In the PCs, all changes to the GCs must be clearly identified by reference to specific Sub-Clause numbers. Additionally, the PCs Sub-Clauses must clearly indicate the relationship between the newly introduced text and the corresponding GCs Sub-Clauses’ original text e.g. addition to the original text, omission of the original text, replacement of the original text, amendment to the original text, etc.

GP3: The Particular Conditions must not change the balance of risk/reward allocation provided for in the General Conditions.

This golden principle is closely linked with the GP1 and it mentions that the roles, obligations, rights, duties and responsibilities as defined in GCs should not be changed significantly as it will alter the fair and balanced risk/ reward allocation under the contract.

GP4: All time periods specified in the Contract for Contract Participants to perform their obligations must be of reasonable duration.

According to this golden principle, the duration of the activities defined in GCs should not be significantly changed in PCs, unless the wordings like “unless otherwise agreed” or similar wordings are not mentioned in the GCs. This is consistent with the fair and balanced risk/reward allocation principle of GP3.

This is important to follow because FIDIC believes that each time period mentioned in GC is based on experience and is reasonable for the particular matter to which it belongs. Even if the wordings like “unless otherwise agreed” are written in the GCs, the changes in the PCs should be justified.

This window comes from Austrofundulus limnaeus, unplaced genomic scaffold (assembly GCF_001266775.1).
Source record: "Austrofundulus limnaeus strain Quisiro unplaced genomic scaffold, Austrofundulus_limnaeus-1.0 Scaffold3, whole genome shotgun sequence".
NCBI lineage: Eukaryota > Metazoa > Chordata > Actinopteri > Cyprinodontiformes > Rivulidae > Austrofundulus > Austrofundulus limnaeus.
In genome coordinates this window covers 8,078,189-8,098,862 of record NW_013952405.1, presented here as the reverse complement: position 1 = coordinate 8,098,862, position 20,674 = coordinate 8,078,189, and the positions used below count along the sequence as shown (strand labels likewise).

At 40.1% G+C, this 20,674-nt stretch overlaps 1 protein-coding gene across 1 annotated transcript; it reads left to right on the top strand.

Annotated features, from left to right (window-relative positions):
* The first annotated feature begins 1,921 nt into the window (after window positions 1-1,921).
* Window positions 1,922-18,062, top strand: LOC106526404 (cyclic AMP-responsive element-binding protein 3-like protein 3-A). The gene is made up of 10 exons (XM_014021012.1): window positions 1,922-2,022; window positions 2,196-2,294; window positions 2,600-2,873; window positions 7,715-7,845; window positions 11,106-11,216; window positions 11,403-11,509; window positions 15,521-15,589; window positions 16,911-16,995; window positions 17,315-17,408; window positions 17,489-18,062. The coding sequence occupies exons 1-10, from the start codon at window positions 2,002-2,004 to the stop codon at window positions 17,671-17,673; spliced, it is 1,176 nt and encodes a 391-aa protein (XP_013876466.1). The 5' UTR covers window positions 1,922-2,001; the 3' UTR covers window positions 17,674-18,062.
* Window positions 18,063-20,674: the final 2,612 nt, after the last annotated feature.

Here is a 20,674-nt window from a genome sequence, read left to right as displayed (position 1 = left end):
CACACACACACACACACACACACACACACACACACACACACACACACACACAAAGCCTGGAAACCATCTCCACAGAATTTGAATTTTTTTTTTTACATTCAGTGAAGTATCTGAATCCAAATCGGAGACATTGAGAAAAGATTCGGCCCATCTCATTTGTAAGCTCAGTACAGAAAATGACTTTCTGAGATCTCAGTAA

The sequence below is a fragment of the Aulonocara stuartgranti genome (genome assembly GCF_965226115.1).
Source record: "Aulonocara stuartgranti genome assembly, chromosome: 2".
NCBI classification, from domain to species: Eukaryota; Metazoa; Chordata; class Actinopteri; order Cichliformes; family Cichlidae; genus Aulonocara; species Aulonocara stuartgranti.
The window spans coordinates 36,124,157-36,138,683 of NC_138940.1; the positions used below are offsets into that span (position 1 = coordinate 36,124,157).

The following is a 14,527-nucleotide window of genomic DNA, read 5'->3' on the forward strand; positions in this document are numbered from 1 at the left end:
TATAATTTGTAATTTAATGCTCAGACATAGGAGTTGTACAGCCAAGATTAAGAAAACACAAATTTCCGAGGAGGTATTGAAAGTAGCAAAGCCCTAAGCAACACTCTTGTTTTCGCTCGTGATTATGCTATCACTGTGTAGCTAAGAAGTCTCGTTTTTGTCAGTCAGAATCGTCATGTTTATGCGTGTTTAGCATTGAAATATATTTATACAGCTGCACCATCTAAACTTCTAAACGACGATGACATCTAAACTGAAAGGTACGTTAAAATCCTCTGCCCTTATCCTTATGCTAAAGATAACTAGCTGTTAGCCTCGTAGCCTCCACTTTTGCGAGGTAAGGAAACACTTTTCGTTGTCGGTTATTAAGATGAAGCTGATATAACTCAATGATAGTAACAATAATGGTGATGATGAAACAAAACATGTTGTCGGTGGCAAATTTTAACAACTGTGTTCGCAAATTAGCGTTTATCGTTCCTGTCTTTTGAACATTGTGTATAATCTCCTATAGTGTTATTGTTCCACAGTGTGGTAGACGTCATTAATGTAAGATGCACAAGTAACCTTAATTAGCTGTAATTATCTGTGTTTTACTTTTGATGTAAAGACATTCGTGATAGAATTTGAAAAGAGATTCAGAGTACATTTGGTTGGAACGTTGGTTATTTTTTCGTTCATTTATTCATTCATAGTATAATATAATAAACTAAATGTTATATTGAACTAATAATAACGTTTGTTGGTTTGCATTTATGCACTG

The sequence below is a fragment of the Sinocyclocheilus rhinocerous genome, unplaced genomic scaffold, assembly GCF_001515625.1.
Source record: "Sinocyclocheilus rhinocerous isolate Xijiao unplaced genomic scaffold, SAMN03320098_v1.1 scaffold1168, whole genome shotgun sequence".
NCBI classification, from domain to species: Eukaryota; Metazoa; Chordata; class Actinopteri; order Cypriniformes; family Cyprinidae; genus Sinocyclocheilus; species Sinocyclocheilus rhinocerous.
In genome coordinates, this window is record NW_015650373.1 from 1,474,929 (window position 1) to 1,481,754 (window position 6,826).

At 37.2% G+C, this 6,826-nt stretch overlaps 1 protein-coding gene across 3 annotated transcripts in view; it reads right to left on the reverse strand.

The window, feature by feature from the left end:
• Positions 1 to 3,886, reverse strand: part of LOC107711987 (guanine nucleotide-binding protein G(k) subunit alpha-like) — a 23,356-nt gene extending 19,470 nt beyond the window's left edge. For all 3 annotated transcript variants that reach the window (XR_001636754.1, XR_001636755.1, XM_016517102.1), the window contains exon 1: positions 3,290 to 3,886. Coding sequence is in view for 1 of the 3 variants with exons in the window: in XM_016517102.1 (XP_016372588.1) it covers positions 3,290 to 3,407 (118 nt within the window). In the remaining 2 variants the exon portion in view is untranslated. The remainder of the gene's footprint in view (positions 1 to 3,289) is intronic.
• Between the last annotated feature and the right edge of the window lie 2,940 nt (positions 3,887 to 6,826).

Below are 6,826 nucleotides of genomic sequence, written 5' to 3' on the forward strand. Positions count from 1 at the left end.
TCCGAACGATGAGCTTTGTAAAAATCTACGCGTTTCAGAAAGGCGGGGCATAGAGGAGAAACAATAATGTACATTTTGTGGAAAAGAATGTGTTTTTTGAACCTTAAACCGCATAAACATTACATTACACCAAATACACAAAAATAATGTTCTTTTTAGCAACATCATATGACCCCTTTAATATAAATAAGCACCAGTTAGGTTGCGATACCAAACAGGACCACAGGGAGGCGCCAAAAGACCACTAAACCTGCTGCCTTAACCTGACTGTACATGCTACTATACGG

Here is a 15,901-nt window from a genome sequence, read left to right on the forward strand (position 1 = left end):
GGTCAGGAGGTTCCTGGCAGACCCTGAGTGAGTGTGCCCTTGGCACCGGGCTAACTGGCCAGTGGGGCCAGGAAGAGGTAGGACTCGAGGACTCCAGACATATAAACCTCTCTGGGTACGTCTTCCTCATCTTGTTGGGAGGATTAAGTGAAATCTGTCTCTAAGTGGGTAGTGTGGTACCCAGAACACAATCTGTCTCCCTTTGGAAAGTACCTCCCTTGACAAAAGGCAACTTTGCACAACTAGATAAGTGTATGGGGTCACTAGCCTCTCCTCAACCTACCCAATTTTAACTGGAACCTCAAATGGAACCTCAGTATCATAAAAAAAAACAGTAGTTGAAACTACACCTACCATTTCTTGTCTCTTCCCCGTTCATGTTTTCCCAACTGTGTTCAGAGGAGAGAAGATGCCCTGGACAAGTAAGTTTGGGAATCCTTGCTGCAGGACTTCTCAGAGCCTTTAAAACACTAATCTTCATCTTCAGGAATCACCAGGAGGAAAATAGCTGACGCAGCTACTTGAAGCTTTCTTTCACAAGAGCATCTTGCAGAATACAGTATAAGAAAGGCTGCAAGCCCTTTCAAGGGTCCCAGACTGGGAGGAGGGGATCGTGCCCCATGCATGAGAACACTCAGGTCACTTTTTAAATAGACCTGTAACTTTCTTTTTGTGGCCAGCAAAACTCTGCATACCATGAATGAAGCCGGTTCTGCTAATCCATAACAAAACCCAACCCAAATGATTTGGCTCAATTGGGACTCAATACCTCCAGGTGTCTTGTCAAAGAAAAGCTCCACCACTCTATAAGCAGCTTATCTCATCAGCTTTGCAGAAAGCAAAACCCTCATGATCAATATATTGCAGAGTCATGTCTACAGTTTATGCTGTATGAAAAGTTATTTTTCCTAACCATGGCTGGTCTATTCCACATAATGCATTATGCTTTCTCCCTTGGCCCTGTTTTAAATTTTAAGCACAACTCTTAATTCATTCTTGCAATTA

GP5: Unless there is a conflict with the governing law of the Contract, all formal disputes must be referred to a Dispute Avoidance/Adjudication Board (or a Dispute Adjudication Board, if applicable) for a provisionally binding decision as a condition precedent to arbitration.

This is the only GP that can be expressed in explicit terms: if the Contract provides for a Dispute Avoidance/Adjudication Board (DAAB) or a Dispute Adjudication Board (DAB), then it complies with GP5 if permitted by the applicable Laws. If there is no Dispute Avoidance/Adjudication Board or Dispute Adjudication Board provided for, it does not comply with GP5.


The golden principles are made so that the contracts should not be significantly changed from the provisions as expressed in the GCs and the spirit of FIDIC contracts should be maintained. The users, should therefore follow these GPs to ensure that the contracts they are entering into, is balanced and there is a fair risk/ reward allocation in the contract.




The content of this article is only for education purpose and awareness. Only, the brief description of ‘Golden Principles’ is given in this article from the perspective of the general understanding of the principles. Please refer to reference no.1 mentioned above for more details on ‘Golden Principles’.

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Rajesh Pant
Rajesh Pant
My name is Rajesh Pant. I am M. Tech. (Civil Engineering) and M. B. A. (Infrastructure Management). I have gained knowledge of contract management, procurement & project management while I handled various infrastructure projects as Executive Engineer/ Procurement & Contract Management Expert in Govt. Sector. I also have exposure of handling projects financed by multi-lateral organizations like the World Bank Projects. During my MBA studies I developed interest in management concepts.